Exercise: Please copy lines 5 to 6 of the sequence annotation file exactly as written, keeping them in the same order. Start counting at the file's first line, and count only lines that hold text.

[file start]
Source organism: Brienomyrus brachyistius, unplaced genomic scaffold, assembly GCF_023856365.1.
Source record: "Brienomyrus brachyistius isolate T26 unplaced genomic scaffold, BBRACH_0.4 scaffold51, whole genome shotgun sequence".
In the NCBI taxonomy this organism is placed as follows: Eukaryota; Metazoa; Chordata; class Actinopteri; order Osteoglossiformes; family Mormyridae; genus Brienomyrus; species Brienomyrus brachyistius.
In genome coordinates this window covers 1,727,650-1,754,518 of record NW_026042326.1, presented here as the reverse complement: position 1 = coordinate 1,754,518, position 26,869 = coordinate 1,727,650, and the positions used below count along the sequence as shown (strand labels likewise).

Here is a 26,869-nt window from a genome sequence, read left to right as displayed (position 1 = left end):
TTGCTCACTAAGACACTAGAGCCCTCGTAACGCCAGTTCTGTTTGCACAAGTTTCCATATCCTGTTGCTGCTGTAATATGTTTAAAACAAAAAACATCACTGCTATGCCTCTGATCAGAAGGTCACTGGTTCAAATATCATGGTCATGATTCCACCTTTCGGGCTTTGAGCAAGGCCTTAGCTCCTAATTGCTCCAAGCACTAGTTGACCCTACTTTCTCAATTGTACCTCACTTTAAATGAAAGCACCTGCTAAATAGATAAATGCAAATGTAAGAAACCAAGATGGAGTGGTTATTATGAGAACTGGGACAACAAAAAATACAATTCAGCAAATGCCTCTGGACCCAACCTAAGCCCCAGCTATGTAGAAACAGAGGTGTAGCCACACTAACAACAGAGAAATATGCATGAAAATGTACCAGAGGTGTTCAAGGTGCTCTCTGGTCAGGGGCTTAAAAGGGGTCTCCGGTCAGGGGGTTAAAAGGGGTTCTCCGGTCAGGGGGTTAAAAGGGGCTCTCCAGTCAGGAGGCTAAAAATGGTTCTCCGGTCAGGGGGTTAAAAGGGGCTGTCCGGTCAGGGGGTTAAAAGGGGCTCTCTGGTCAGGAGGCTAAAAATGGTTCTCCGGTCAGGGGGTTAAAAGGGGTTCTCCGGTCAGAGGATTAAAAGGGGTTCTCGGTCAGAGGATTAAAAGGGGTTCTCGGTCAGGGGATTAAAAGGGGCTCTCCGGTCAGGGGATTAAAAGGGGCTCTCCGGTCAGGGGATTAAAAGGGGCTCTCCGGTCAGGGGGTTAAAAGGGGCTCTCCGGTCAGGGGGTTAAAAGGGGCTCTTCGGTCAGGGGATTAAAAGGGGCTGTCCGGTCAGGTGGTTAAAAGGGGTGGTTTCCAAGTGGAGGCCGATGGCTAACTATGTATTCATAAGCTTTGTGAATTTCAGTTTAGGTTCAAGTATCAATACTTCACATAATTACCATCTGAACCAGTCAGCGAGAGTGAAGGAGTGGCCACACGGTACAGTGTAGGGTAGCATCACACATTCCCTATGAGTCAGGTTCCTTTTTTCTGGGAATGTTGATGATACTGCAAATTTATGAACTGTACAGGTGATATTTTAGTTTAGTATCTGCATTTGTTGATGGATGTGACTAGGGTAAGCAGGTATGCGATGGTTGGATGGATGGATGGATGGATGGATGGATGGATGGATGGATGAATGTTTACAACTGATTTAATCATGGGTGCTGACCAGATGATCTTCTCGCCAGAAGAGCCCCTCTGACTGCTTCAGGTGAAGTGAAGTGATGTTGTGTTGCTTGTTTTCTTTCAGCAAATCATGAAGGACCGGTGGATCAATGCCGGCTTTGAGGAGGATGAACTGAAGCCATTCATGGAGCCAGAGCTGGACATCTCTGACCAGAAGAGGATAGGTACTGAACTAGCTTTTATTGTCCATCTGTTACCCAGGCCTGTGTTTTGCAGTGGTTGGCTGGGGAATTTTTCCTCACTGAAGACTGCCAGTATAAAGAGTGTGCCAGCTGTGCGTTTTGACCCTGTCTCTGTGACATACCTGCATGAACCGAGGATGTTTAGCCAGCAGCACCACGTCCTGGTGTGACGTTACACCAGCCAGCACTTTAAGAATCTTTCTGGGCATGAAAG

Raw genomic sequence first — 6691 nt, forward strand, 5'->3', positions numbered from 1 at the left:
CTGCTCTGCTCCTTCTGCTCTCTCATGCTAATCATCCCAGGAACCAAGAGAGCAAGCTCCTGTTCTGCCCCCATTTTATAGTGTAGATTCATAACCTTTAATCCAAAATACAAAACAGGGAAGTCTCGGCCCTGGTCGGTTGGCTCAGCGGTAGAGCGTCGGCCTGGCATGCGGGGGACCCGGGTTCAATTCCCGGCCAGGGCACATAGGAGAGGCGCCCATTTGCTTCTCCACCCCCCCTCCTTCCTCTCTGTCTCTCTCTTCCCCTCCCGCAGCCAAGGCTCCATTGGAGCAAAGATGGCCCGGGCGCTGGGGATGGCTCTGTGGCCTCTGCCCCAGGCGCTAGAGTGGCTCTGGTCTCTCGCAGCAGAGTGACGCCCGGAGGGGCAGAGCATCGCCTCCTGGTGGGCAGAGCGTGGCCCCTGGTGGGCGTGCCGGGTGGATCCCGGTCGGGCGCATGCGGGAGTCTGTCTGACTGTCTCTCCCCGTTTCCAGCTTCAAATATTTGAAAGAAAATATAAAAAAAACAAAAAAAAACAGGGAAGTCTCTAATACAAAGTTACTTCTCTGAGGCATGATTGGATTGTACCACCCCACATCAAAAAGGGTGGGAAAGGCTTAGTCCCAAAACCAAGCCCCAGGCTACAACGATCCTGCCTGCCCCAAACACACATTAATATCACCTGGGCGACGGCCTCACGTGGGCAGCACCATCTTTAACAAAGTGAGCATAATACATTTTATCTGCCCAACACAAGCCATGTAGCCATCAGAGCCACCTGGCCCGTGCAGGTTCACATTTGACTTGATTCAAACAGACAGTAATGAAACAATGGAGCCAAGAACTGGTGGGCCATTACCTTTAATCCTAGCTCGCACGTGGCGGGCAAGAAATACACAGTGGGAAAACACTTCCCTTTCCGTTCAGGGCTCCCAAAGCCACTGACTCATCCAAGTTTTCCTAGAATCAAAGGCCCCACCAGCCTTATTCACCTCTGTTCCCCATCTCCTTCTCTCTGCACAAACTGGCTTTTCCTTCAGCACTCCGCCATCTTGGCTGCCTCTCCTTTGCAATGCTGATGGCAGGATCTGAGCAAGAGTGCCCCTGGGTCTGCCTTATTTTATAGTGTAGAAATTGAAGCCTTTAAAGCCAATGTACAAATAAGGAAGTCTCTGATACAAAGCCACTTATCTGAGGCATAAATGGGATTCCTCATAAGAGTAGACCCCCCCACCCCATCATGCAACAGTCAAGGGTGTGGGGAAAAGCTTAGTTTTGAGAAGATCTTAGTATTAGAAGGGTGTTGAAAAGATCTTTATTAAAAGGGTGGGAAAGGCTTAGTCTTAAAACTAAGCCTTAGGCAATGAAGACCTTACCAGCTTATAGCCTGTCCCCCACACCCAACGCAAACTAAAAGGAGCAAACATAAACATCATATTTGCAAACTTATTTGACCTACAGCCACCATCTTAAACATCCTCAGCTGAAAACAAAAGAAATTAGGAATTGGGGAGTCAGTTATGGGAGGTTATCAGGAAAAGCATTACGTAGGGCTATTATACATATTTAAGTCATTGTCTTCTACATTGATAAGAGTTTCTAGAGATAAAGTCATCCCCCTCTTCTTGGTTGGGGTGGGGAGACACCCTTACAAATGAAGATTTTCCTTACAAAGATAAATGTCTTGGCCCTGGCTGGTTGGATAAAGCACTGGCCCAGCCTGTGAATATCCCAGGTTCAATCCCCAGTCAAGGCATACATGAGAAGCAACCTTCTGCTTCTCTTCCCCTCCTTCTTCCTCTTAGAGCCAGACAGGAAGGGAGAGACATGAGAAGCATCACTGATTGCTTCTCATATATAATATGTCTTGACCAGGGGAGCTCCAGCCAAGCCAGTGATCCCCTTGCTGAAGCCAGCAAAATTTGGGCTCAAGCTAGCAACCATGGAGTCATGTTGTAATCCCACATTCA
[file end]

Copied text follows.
Here is a 26,869-nt window from a genome sequence, read left to right as displayed (position 1 = left end):
TTGCTCACTAAGACACTAGAGCCCTCGTAACGCCAGTTCTGTTTGCACAAGTTTCCATATCCTGTTGCTGCTGTAATATGTTTAAAACAAAAAACATCACTGCTATGCCTCTGATCAGAAGGTCACTGGTTCAAATATCATGGTCATGATTCCACCTTTCGGGCTTTGAGCAAGGCCTTAGCTCCTAATTGCTCCAAGCACTAGTTGACCCTACTTTCTCAATTGTACCTCACTTTAAATGAAAGCACCTGCTAAATAGATAAATGCAAATGTAAGAAACCAAGATGGAGTGGTTATTATGAGAACTGGGACAACAAAAAATACAATTCAGCAAATGCCTCTGGACCCAACCTAAGCCCCAGCTATGTAGAAACAGAGGTGTAGCCACACTAACAACAGAGAAATATGCATGAAAATGTACCAGAGGTGTTCAAGGTGCTCTCTGGTCAGGGGCTTAAAAGGGGTCTCCGGTCAGGGGGTTAAAAGGGGTTCTCCGGTCAGGGGGTTAAAAGGGGCTCTCCAGTCAGGAGGCTAAAAATGGTTCTCCGGTCAGGGGGTTAAAAGGGGCTGTCCGGTCAGGGGGTTAAAAGGGGCTCTCTGGTCAGGAGGCTAAAAATGGTTCTCCGGTCAGGGGGTTAAAAGGGGTTCTCCGGTCAGAGGATTAAAAGGGGTTCTCGGTCAGAGGATTAAAAGGGGTTCTCGGTCAGGGGATTAAAAGGGGCTCTCCGGTCAGGGGATTAAAAGGGGCTCTCCGGTCAGGGGATTAAAAGGGGCTCTCCGGTCAGGGGGTTAAAAGGGGCTCTCCGGTCAGGGGGTTAAAAGGGGCTCTTCGGTCAGGGGATTAAAAGGGGCTGTCCGGTCAGGTGGTTAAAAGGGGTGGTTTCCAAGTGGAGGCCGATGGCTAACTATGTATTCATAAGCTTTGTGAATTTCAGTTTAGGTTCAAGTATCAATACTTCACATAATTACCATCTGAACCAGTCAGCGAGAGTGAAGGAGTGGCCACACGGTACAGTGTAGGGTAGCATCACACATTCCCTATGAGTCAGGTTCCTTTTTTCTGGGAATGTTGATGATACTGCAAATTTATGAACTGTACAGGTGATATTTTAGTTTAGTATCTGCATTTGTTGATGGATGTGACTAGGGTAAGCAGGTATGCGATGGTTGGATGGATGGATGGATGGATGGATGGATGGATGGATGGATGAATGTTTACAACTGATTTAATCATGGGTGCTGACCAGATGATCTTCTCGCCAGAAGAGCCCCTCTGACTGCTTCAGGTGAAGTGAAGTGATGTTGTGTTGCTTGTTTTCTTTCAGCAAATCATGAAGGACCGGTGGATCAATGCCGGCTTTGAGGAGGATGAACTGAAGCCATTCATGGAGCCAGAGCTGGACATCTCTGACCAGAAGAGGATAGGTACTGAACTAGCTTTTATTGTCCATCTGTTACCCAGGCCTGTGTTTTGCAGTGGTTGGCTGGGGAATTTTTCCTCACTGAAGACTGCCAGTATAAAGAGTGTGCCAGCTGTGCGTTTTGACCCTGTCTCTGTGACATACCTGCATGAACCGAGGATGTTTAGCCAGCAGCACCACGTCCTGGTGTGACGTTACACCAGCCAGCACTTTAAGAATCTTTCTGGGCATGAAAG